Greg, Pride and I took the right side, and the other hunters dispersed evenly to our left. It did not take long to begin witnessing flushing birds. Four roosters took flight between eighty and one hundred yards away from our blocking line. As our paced quickened, Pride started to get hot. His tail moved feverishly, and he began to dart from side to side. I told myself to be patient, and not run after him as I felt the bird would double back, giving me an easier shot. I was wrong; a big rooster jumped at the edge of the field and moved swiftly away from us. Any attempt at taking the bird would have been a careless act, so I did not fire. The crew moved to the end of the field, and I made a decision to take Pride down into a draw to determine if the bunched up tumble weeds would produce some action. At the bottom of the draw, Pride got hot again. He actually stopped on a hard point about twelve yards from me. As the bird got up, I watched it fly twenty five feet to the west before pulling the trigger. One shot of Prairie Storm FS Lead took the bird down immediately. Pride made a flawless retrieve, and I loaded the young bird in my Badlands Birdvest. This was the first time I had used this piece of equipment; I was impressed with the comfort, versatility and overall functionality of the pack. I will do a comprehensive review the Badlands Birdvest in a future blog.
We hunted the rest of the morning with limited action. It was obvious that other hunters had thoroughly scoured the territory earlier in the day. After a very long lunch, the weather started to turn cold and icy. Four of my friends made a decision to end their day and head to the bar. Greg, Pride and I continued to pursue the intended quarry. We know of a field that abuts private land so we decided to make the walk. The land contained viable cover, and we were moving into a stiff wind. As I carefully navigated down a steep slope a big rooster took flight at about thirty yards. He actually banked left, angling towards my mounted barrel. My first shot missed to his rear, so I steadied for a second attempt. Number two missed as well, prompting me to pull the trigger for a third time to see if luck would overtake skill. Not a chance; the unharmed bird glided easily over the adjacent hill. My head dropped as I knew that opportunity would be the last of the day.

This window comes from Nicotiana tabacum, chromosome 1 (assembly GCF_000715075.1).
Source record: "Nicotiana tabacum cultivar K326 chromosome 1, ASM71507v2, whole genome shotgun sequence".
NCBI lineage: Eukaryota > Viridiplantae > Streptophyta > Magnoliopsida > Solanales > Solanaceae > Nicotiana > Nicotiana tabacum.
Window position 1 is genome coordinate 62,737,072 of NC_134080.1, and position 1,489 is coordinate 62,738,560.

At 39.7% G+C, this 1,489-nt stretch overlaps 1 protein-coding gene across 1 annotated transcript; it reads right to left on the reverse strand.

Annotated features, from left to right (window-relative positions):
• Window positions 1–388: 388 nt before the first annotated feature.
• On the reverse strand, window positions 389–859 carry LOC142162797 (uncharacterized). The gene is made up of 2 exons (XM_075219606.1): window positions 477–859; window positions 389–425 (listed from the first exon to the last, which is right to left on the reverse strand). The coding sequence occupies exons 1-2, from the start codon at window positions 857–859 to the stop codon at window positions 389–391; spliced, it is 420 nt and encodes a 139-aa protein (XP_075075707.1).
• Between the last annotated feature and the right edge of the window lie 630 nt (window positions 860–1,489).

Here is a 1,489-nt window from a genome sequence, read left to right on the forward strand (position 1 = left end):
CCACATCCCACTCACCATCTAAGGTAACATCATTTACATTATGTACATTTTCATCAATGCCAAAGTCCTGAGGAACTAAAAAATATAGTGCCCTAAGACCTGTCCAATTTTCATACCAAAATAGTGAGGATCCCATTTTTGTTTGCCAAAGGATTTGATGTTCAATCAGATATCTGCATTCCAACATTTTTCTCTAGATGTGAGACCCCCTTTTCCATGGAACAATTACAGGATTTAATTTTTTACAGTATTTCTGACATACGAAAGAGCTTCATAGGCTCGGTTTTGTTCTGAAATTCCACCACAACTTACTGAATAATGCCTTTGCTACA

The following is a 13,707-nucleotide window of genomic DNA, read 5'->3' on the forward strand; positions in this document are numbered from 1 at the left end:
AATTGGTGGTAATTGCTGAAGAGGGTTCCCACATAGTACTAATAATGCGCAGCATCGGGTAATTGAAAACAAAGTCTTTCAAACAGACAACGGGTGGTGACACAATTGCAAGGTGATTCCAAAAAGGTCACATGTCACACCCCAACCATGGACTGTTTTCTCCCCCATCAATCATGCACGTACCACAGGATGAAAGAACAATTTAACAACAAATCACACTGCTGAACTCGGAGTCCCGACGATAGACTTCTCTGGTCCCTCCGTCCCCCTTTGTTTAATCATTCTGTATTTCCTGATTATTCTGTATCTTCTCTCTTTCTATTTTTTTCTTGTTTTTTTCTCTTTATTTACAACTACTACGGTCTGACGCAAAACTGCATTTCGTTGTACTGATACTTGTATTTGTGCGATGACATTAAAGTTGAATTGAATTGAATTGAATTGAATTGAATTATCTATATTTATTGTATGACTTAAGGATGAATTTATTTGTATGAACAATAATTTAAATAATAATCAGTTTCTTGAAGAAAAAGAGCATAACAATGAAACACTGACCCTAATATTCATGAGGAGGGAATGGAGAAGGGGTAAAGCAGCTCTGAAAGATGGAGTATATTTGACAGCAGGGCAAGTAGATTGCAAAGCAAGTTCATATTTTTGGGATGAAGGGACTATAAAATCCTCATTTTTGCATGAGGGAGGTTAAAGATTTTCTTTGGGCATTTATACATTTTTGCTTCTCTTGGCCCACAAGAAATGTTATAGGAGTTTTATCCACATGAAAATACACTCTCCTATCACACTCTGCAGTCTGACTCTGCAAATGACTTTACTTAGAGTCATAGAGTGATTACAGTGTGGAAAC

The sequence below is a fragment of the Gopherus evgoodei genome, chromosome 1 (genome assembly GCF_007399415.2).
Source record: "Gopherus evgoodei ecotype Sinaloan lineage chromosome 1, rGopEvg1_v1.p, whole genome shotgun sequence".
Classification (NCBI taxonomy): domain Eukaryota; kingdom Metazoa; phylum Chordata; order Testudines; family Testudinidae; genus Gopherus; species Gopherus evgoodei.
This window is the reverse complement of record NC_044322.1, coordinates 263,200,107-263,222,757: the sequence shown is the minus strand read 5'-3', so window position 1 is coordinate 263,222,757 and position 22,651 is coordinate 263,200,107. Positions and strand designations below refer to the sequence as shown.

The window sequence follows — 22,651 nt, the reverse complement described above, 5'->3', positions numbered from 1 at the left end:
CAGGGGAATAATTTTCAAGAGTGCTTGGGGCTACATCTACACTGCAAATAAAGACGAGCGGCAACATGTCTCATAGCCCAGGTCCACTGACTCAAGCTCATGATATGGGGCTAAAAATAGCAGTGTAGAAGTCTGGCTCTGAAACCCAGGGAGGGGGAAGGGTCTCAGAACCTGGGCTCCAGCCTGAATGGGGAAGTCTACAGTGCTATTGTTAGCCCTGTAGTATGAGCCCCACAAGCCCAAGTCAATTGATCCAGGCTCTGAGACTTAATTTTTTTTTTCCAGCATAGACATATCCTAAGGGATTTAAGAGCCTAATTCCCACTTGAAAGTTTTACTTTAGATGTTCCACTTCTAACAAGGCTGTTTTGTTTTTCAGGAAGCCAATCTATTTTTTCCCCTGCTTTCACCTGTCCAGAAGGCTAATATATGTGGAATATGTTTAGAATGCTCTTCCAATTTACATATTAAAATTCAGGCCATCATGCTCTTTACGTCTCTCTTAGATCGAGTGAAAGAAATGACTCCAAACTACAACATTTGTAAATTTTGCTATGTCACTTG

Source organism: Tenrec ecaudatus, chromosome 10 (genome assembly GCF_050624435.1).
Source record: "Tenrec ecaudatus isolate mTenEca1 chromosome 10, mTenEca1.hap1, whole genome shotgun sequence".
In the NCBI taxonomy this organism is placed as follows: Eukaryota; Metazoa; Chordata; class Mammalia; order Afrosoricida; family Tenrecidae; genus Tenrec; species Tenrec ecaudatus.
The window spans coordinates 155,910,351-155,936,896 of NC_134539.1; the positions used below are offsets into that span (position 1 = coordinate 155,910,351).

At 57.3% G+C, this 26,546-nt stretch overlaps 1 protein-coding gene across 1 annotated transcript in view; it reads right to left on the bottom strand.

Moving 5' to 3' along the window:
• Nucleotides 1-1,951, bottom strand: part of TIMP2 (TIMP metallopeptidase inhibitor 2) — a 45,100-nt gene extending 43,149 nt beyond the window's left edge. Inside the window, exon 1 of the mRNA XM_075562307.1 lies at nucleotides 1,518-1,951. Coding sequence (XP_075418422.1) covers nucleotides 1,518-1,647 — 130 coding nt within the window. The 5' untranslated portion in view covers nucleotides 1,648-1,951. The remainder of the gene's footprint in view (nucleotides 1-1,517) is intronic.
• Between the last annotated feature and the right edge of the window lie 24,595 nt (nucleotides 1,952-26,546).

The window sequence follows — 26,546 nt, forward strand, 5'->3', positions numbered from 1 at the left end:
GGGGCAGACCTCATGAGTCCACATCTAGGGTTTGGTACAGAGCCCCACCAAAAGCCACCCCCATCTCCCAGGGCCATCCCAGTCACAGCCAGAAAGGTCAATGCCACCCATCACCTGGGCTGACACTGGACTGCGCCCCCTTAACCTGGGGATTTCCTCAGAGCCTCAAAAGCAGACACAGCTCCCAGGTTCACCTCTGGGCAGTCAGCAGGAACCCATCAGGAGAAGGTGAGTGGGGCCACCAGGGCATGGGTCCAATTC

Day number two was cold and snowy. The temperature had dropped to single digits, and four inches of the fluffy white stuff covered the ground. As we moved down the highway at about 5 am, we witnessed wrecking crews pulling vehicles from undesirable positions off the road. Predictably, many of the opening day hunters had gone home, or decided to enjoy the comfort of their warm motel bed. Our secondary field was empty so we decided to hunt that area. About one hundred yards into the walk, I noticed a pheasant footprint with a long slash behind it. I told Greg that there could be a rooster on the move. Pride quickly got birdy, and we expected immediate action. The rooster got up at about twenty yards, and began to fly low and straight to the west. Greg executed a perfect shot, and bagged his first ever wild pheasant (see picture).
After some picture taking, Greg and I headed north in order to investigate fields hunted hard the prior day. The rest of the group became frustrated by the lack of action, and decided to head back to Parker. We stopped at a rancher’s home in order to ask for access to his property. He was heading out on a coyote hunt, and permitted us to hike through his CRP. He had shot two birds the prior day, and told us not to expect much success. We covered a lot of ground over the next hour, but never saw an animal despite the many tracks in the snow. As we made our way to a group of newly planted trees, waves of pheasants started to take flight. Despite my “Usain Bolt” effort, when we finally made it to the spruces, all of the birds had disappeared into adjacent land. Feeling somewhat defeated, we thanked the rancher for his generosity, and started our trek back home.
The 2012-2013 upland game season is off to an inauspicious start. There are birds to be bagged, and we need to be mentally prepared to work hard to find them. Pride and I will venture east many times over the next three months. We will require a bit of luck, and better shooting in order to experience success this year.